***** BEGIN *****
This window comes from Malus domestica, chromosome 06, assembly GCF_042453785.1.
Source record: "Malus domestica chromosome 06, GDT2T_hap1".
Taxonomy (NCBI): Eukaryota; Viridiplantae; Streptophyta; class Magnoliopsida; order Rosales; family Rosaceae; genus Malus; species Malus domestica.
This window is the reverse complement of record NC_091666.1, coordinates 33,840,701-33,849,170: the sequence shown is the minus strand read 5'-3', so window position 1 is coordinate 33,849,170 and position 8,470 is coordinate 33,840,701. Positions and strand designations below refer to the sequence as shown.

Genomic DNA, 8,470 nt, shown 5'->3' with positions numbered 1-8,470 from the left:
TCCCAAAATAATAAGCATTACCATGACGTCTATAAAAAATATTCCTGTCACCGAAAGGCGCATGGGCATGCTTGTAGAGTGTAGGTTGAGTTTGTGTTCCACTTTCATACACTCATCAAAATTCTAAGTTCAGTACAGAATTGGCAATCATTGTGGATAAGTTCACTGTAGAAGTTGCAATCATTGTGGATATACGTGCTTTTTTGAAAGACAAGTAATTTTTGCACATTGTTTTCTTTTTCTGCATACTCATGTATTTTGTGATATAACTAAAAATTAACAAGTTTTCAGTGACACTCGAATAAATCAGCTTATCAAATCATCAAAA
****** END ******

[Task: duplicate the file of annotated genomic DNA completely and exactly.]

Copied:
This window comes from Malus domestica, chromosome 06, assembly GCF_042453785.1.
Source record: "Malus domestica chromosome 06, GDT2T_hap1".
Taxonomy (NCBI): Eukaryota; Viridiplantae; Streptophyta; class Magnoliopsida; order Rosales; family Rosaceae; genus Malus; species Malus domestica.
This window is the reverse complement of record NC_091666.1, coordinates 33,840,701-33,849,170: the sequence shown is the minus strand read 5'-3', so window position 1 is coordinate 33,849,170 and position 8,470 is coordinate 33,840,701. Positions and strand designations below refer to the sequence as shown.

Genomic DNA, 8,470 nt, shown 5'->3' with positions numbered 1-8,470 from the left:
TCCCAAAATAATAAGCATTACCATGACGTCTATAAAAAATATTCCTGTCACCGAAAGGCGCATGGGCATGCTTGTAGAGTGTAGGTTGAGTTTGTGTTCCACTTTCATACACTCATCAAAATTCTAAGTTCAGTACAGAATTGGCAATCATTGTGGATAAGTTCACTGTAGAAGTTGCAATCATTGTGGATATACGTGCTTTTTTGAAAGACAAGTAATTTTTGCACATTGTTTTCTTTTTCTGCATACTCATGTATTTTGTGATATAACTAAAAATTAACAAGTTTTCAGTGACACTCGAATAAATCAGCTTATCAAATCATCAAAA